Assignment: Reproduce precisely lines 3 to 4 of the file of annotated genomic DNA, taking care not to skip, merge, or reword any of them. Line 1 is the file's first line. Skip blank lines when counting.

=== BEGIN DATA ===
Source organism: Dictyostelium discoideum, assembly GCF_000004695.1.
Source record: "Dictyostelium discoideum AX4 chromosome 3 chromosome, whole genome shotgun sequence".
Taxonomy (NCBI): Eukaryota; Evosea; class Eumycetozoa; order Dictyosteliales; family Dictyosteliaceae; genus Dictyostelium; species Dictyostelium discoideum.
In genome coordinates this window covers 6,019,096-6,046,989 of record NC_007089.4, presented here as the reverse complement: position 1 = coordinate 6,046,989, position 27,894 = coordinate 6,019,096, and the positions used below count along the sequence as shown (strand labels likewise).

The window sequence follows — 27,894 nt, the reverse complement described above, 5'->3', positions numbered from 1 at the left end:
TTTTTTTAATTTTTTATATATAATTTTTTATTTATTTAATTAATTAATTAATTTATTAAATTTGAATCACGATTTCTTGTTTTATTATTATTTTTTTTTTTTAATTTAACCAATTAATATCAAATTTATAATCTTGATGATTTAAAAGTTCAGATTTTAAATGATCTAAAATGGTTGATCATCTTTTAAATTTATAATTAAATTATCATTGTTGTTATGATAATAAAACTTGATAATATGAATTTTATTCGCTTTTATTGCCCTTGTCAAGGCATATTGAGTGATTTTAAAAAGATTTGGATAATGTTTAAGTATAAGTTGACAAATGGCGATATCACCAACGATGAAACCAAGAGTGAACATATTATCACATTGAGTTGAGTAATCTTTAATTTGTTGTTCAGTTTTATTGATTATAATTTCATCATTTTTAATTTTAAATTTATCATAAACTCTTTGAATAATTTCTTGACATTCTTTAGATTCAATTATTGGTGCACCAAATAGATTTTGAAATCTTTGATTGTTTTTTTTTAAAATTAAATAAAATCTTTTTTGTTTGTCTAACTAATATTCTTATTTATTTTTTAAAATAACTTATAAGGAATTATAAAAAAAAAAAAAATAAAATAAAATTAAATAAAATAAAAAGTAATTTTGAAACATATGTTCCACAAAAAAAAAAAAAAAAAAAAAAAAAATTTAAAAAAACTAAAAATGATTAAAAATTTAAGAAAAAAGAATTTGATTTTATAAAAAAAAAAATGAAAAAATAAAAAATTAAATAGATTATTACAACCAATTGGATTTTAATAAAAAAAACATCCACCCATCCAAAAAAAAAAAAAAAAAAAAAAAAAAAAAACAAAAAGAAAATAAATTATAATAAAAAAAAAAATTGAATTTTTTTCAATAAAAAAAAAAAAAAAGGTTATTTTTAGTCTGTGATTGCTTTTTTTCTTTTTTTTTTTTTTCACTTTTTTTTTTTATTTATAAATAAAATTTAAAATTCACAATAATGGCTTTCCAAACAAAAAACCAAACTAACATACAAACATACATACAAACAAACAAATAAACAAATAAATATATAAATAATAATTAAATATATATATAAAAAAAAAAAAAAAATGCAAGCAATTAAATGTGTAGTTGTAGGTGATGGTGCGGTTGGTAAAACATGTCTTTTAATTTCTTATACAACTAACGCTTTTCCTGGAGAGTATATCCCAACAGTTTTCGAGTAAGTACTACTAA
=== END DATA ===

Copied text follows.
Taxonomy (NCBI): Eukaryota; Evosea; class Eumycetozoa; order Dictyosteliales; family Dictyosteliaceae; genus Dictyostelium; species Dictyostelium discoideum.
In genome coordinates this window covers 6,019,096-6,046,989 of record NC_007089.4, presented here as the reverse complement: position 1 = coordinate 6,046,989, position 27,894 = coordinate 6,019,096, and the positions used below count along the sequence as shown (strand labels likewise).